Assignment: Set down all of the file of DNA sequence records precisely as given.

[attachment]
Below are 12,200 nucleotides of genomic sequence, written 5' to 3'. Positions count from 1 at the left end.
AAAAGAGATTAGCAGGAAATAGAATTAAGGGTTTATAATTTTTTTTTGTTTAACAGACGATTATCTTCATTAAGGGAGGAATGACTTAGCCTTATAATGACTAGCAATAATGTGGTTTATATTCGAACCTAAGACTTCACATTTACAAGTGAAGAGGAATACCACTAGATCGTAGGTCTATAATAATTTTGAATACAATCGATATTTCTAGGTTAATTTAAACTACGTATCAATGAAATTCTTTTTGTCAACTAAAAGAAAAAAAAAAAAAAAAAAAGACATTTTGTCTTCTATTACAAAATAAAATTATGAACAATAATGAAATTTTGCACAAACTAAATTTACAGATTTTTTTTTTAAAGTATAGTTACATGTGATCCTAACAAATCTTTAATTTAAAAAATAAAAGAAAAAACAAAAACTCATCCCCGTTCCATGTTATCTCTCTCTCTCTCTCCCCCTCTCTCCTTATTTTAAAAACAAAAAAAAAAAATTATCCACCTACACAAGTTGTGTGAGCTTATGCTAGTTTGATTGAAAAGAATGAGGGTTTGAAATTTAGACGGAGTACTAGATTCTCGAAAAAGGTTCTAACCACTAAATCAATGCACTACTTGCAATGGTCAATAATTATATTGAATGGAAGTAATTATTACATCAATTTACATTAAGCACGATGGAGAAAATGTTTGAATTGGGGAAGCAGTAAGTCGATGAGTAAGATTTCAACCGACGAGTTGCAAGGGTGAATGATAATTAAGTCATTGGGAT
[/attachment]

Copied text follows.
Below are 12,200 nucleotides of genomic sequence, written 5' to 3'. Positions count from 1 at the left end.
AAAAGAGATTAGCAGGAAATAGAATTAAGGGTTTATAATTTTTTTTTGTTTAACAGACGATTATCTTCATTAAGGGAGGAATGACTTAGCCTTATAATGACTAGCAATAATGTGGTTTATATTCGAACCTAAGACTTCACATTTACAAGTGAAGAGGAATACCACTAGATCGTAGGTCTATAATAATTTTGAATACAATCGATATTTCTAGGTTAATTTAAACTACGTATCAATGAAATTCTTTTTGTCAACTAAAAGAAAAAAAAAAAAAAAAAAAGACATTTTGTCTTCTATTACAAAATAAAATTATGAACAATAATGAAATTTTGCACAAACTAAATTTACAGATTTTTTTTTTAAAGTATAGTTACATGTGATCCTAACAAATCTTTAATTTAAAAAATAAAAGAAAAAACAAAAACTCATCCCCGTTCCATGTTATCTCTCTCTCTCTCTCCCCCTCTCTCCTTATTTTAAAAACAAAAAAAAAAAATTATCCACCTACACAAGTTGTGTGAGCTTATGCTAGTTTGATTGAAAAGAATGAGGGTTTGAAATTTAGACGGAGTACTAGATTCTCGAAAAAGGTTCTAACCACTAAATCAATGCACTACTTGCAATGGTCAATAATTATATTGAATGGAAGTAATTATTACATCAATTTACATTAAGCACGATGGAGAAAATGTTTGAATTGGGGAAGCAGTAAGTCGATGAGTAAGATTTCAACCGACGAGTTGCAAGGGTGAATGATAATTAAGTCATTGGGAT